Report: US Lacks Comprehensive Cybercrime Data

July 17, 2023 by

The United States lacks comprehensive cybercrime data and monitoring — leaving the country less prepared to combat cybercrime, according to a June report by the United States Government Accountability office.

Federal agencies included in the study noted that there is no single agreed-upon definition of cybercrime or cyber-enabled crime across the government or among law enforcement agencies.

“Seven of 12 agencies (HSI, FBI, DEA, BJS, CCIPS, USPIS, and IRS) reported that the lack of a shared definition of cybercrime impedes the development of shared metrics,” reads the report. “Specifically, given the lack of a standardized definition and varying definitions used by law enforcement agencies, significant work would be required to collect consistent and comparable data on cybercrime.”

Per the report, cybercrime (including cyber-enabled crime) generally consists of criminal activities that target a computer or network for damage or infiltration or use the internet to conduct criminal activity. The GOA report notes that cybercrime in the United States is increasing, resulting in billions of dollars in losses and threatening public safety.

Agencies’ formal definitions vary. For example, one agency in the study noted that it generally uses the term “cybercrime” to refer to criminal activity committed using a computer but does not independently define cybercrime or cyber-enabled crime.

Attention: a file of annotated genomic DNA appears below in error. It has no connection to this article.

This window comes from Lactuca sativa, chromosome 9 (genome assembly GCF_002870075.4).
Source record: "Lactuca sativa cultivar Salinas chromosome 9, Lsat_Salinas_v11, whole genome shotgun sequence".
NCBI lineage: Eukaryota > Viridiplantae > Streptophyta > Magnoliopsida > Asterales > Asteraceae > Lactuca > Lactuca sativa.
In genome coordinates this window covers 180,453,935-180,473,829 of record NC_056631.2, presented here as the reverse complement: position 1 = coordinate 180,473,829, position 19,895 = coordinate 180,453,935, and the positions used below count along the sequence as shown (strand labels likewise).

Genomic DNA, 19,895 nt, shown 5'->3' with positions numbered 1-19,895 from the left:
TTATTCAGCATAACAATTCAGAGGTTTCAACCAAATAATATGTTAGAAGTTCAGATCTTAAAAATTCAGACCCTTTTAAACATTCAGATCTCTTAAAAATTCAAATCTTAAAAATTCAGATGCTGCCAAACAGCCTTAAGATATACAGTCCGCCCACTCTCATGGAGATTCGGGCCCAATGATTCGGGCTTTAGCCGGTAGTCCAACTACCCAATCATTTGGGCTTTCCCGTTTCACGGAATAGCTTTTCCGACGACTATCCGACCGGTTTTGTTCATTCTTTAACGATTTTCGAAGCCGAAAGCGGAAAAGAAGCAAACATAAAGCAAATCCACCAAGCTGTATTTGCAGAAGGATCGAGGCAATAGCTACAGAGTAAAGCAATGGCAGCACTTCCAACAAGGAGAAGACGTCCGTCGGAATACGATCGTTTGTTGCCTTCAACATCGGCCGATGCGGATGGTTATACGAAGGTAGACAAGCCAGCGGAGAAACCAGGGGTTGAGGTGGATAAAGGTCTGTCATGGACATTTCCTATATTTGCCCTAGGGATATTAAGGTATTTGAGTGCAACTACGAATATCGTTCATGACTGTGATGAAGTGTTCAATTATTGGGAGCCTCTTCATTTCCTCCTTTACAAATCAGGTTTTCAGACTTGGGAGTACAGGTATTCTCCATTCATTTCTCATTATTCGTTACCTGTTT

Another agency specified that it prefers to use the term “computer intrusions.” So, even to the extent they are tracking similar crime data, the report found agencies may not be identifying the same types of offenses as “cybercrime” or “cyber-enabled crime.”

In addition, the GOA found that agency systems vary in the manner and extent to which they collect data on cybercrime, which limits their ability to consistently track data. Also, data on cybercrime is not collected at a centralized location.

Provisions of the Better Cybercrime Metrics Act — enacted in 2022 — are aimed at addressing some of the existing limitations in how cybercrime data are collected and reported. The development of a cybercrime taxonomy and category in the FBI’s NIBRS system target the lack of a common definition and uniform approach to collecting data on cybercrime, for example.

That taxonomy is due to be completed one year after DOJ enters into its agreement with the National Academies of Science. The establishment of a cybercrime category is due to be completed in May 2024.

“Thus, while it is too early to tell how effective these efforts will be in addressing existing limitations, we plan to monitor these activities,” the GOA wrote.